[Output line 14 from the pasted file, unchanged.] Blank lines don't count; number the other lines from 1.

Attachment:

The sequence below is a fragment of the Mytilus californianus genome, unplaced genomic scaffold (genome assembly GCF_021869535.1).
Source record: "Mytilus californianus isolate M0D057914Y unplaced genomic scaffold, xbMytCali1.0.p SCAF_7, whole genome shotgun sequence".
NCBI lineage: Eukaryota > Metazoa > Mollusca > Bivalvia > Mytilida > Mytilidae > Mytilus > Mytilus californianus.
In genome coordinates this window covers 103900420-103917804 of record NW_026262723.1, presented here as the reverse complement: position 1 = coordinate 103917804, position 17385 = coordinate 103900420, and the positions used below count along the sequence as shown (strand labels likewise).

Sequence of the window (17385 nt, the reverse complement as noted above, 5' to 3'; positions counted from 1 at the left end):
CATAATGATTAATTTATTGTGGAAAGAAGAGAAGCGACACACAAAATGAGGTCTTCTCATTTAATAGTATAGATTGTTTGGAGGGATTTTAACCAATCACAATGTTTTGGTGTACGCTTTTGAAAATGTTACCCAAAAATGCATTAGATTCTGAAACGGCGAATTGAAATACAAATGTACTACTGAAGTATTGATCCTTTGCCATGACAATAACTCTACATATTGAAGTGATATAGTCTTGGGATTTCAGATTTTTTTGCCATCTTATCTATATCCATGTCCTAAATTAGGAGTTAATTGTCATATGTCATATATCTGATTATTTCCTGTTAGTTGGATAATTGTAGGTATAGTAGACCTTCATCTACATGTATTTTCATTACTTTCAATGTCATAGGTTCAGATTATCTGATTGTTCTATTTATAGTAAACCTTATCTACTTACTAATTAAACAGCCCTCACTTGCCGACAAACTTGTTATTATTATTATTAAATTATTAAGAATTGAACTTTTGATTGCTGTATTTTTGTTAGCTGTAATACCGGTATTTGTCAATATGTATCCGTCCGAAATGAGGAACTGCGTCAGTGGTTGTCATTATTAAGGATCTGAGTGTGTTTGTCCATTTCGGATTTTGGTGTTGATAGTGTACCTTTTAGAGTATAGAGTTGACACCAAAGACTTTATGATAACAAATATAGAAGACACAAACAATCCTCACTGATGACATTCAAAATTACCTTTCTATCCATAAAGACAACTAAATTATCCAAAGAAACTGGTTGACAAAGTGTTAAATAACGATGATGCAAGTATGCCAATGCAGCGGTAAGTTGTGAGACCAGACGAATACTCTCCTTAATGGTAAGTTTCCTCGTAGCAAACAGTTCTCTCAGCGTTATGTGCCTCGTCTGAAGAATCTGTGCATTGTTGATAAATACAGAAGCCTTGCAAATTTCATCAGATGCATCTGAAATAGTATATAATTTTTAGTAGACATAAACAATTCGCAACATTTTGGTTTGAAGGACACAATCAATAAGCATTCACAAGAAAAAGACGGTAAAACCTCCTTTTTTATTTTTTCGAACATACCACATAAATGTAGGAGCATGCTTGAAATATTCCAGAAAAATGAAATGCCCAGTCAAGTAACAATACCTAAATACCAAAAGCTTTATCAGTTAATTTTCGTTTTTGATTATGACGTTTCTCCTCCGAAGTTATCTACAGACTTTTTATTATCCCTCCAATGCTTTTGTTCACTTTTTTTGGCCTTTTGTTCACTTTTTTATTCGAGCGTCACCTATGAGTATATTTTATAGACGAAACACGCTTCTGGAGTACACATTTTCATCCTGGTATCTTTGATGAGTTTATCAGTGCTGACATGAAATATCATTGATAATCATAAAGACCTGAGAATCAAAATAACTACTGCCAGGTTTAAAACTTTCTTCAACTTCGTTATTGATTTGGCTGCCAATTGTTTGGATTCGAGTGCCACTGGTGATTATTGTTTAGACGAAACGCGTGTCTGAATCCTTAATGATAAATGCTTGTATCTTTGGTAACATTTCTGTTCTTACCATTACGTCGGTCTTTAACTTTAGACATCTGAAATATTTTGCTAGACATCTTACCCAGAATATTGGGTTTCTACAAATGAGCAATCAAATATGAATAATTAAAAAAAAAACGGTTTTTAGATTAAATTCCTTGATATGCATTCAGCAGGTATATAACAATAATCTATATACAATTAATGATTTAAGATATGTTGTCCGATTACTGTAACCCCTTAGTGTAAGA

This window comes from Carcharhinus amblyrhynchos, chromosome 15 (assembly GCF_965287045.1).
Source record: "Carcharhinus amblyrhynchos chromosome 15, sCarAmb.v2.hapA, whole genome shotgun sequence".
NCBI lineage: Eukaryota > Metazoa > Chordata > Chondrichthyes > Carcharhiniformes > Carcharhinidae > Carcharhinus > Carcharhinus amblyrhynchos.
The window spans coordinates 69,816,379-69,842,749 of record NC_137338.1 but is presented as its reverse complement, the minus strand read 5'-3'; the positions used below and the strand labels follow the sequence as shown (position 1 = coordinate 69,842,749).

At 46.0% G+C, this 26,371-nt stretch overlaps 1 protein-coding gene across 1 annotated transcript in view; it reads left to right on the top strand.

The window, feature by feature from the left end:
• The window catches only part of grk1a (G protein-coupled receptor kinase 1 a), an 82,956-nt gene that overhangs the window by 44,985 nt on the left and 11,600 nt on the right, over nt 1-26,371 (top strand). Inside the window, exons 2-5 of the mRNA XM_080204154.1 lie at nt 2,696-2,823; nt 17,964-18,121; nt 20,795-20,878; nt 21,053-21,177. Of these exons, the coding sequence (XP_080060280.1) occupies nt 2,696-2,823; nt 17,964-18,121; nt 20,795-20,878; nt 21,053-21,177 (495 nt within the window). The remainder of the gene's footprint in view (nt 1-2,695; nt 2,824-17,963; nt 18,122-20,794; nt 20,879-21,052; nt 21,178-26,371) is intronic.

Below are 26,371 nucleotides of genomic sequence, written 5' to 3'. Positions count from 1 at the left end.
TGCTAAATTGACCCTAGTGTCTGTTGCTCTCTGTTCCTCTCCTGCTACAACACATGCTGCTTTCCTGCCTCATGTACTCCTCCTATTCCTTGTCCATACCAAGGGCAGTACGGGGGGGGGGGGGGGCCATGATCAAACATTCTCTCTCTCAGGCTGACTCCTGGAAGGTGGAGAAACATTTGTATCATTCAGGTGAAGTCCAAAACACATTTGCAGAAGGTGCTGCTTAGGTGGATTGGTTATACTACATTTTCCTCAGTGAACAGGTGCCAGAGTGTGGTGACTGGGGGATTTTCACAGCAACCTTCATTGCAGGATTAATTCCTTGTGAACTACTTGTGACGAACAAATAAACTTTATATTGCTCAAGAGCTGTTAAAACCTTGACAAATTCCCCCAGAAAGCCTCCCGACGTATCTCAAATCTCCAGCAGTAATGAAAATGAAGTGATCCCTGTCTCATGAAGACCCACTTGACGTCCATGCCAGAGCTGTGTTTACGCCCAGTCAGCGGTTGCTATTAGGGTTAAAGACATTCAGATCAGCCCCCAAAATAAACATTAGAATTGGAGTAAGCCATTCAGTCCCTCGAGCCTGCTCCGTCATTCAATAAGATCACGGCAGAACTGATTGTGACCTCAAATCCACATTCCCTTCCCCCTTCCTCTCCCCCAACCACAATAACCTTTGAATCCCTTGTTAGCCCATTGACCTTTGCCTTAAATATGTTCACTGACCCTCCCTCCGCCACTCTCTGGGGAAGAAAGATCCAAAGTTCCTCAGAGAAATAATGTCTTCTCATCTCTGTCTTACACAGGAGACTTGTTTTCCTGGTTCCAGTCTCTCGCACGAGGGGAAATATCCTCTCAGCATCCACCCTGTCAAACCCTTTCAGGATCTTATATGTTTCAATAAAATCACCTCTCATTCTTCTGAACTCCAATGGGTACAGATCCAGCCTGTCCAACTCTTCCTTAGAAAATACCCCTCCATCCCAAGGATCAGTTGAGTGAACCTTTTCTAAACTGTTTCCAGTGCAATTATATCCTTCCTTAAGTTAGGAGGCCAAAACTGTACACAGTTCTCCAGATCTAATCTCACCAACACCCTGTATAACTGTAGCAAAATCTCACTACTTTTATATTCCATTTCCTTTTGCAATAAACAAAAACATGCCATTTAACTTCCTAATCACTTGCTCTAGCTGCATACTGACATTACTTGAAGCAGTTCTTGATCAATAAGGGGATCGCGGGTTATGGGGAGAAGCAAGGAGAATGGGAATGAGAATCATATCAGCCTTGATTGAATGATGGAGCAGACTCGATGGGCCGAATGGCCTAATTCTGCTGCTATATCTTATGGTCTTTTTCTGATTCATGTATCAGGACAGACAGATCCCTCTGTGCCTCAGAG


Below are 26,371 nucleotides of genomic sequence, written 5' to 3'. Positions count from 1 at the left end.